Eagle Historic District National Historic Landmark

Eagle City Hall, a log cabin with a white door, an American flag post, and surrounded by trees.

NPS Photo

Quick Facts

Location:
Eagle, Alaska
Significance:
Eagle was the military, judicial, transportation, and communications hub for interior Alaska at the turn of the 20th century.
Designation:
National Historic Landmark designated June 2, 1978
OPEN TO PUBLIC:
Yes



A 19th Century City in Alaska

Preserved much as it was in 1899, the small isolated community of Eagle offers visitors a rare glimpse into Alaska’s past. In its heyday, the City of Eagle served as judicial and transportation hub for interior Alaska, and adjacent Fort Egbert as the military and communications center. Eagle began as a fur trading post around 1880. When gold was discovered at nearby American Creek, a small mining camp was established at Eagle. The rush of gold seekers to Canada’s Klondike in brought national attention to Eagle. The prime site along the Yukon River a few miles from the Canadian border was an ideal location for the development of the City of Eagle. Fort Egbert was established as a control station and headquarters for interior Alaska in 1899 adjacent to Eagle.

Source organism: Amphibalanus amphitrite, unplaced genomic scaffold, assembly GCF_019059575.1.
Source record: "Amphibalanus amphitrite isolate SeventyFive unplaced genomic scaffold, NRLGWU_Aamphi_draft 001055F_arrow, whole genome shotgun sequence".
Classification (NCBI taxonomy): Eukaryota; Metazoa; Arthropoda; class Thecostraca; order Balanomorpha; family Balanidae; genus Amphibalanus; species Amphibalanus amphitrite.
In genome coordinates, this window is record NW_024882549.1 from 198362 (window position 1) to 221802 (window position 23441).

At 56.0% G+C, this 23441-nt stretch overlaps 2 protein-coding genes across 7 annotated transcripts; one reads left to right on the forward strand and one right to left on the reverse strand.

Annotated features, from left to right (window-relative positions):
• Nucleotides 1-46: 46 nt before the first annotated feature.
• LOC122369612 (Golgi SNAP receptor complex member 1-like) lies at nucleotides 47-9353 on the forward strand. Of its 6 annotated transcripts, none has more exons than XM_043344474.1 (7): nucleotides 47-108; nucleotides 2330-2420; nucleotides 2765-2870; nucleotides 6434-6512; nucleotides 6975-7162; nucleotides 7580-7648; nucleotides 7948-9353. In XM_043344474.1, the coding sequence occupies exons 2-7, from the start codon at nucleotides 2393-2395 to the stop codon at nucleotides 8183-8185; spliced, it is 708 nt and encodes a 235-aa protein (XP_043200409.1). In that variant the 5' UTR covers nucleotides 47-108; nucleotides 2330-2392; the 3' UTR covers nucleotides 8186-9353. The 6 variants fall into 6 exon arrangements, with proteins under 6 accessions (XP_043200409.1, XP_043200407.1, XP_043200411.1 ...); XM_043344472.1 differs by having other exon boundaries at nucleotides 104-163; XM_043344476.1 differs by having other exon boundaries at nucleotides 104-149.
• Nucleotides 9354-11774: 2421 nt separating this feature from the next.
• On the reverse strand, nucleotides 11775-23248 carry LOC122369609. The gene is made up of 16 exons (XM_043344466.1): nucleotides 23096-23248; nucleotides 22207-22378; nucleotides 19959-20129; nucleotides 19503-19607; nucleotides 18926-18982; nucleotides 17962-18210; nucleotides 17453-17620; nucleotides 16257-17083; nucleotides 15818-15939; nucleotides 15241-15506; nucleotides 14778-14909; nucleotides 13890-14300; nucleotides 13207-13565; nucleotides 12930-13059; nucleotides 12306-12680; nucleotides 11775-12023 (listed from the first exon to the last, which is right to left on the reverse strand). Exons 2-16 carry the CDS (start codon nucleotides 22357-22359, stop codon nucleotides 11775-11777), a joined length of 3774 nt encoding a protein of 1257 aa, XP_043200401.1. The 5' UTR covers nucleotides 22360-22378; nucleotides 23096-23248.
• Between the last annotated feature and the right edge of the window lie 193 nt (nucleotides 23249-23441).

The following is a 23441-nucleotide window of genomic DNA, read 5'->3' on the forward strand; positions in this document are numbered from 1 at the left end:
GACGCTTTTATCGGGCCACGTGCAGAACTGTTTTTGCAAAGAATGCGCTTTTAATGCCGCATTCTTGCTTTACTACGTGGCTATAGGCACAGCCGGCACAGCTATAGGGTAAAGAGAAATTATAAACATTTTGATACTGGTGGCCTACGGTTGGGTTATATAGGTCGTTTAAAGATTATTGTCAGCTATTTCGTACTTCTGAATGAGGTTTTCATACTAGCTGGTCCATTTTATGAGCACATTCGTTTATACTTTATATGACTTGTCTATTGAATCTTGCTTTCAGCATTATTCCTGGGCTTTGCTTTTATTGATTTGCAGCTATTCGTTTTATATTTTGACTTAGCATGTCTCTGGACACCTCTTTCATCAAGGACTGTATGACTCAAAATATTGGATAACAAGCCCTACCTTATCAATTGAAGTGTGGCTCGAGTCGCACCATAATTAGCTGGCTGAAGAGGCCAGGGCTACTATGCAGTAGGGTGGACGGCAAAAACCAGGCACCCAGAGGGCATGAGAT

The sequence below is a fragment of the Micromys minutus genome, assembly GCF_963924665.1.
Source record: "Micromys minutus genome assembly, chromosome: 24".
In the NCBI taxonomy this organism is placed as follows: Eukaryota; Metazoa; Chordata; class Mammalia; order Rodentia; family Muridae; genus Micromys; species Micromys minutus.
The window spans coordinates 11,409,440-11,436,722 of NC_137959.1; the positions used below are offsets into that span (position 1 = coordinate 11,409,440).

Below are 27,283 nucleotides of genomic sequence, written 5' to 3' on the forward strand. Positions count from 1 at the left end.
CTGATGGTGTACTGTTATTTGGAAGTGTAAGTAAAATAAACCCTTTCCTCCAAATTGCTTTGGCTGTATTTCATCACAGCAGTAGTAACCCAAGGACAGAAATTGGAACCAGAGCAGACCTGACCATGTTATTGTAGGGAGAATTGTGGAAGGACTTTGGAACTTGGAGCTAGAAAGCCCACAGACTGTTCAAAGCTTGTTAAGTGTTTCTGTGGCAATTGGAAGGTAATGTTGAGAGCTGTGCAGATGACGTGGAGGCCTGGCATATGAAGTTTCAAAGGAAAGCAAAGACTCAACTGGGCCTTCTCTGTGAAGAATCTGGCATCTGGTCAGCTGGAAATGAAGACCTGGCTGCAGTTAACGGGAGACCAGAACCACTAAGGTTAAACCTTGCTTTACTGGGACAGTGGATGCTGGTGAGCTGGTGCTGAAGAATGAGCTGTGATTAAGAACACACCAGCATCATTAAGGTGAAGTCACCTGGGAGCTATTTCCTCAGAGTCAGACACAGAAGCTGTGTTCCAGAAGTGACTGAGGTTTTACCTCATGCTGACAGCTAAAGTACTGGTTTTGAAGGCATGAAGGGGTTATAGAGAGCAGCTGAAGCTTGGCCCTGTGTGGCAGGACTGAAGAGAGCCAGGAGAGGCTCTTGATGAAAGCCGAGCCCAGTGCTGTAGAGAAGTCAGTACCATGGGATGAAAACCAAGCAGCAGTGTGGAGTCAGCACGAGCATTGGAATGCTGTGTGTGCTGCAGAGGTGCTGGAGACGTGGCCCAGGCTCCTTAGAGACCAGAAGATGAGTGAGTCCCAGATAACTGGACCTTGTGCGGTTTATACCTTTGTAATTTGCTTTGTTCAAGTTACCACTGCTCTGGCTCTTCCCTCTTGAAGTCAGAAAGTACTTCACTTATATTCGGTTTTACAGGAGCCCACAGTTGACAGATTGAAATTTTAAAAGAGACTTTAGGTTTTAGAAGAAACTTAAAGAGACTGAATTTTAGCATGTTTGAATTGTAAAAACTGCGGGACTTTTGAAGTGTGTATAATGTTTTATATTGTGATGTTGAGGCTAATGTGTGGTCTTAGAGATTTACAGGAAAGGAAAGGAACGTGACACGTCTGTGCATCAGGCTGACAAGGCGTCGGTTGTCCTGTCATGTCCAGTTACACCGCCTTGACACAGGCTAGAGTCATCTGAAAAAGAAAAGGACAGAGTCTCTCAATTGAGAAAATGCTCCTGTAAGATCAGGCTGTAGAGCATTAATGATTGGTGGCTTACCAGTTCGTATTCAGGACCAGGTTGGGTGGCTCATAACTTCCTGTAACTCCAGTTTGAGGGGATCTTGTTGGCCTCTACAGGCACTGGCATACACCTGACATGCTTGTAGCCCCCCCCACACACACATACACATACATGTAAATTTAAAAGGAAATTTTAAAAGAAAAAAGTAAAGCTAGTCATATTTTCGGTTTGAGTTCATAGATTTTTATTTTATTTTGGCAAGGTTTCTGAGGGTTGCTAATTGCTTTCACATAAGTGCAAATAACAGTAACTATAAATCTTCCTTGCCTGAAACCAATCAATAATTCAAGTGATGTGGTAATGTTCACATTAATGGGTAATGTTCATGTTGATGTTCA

Today, the Bureau of Land Management and Eagle Historical Society and Museums manage several of the historic buildings of Eagle. In addition, many of the historic homes are privately owned. A joint BLM/NPS field office is located in Eagle and can provide the visitor with more information on Eagle as well as nearby Yukon-Charley Rivers National Preserve.


Additional Information

Visit Fort Egbert in Eagle, Alaska

Eagle - Fort Egbert: A Remnant of the Past, BLM

Eagle Historical Society

Yukon Charley Rivers National Preserve - Learn about Eagle's history

Alaska Goldrush NHLs: The Stampede North

National Register of Historic Places - Official Nomination Form

More National Historic Landmarks in Alaska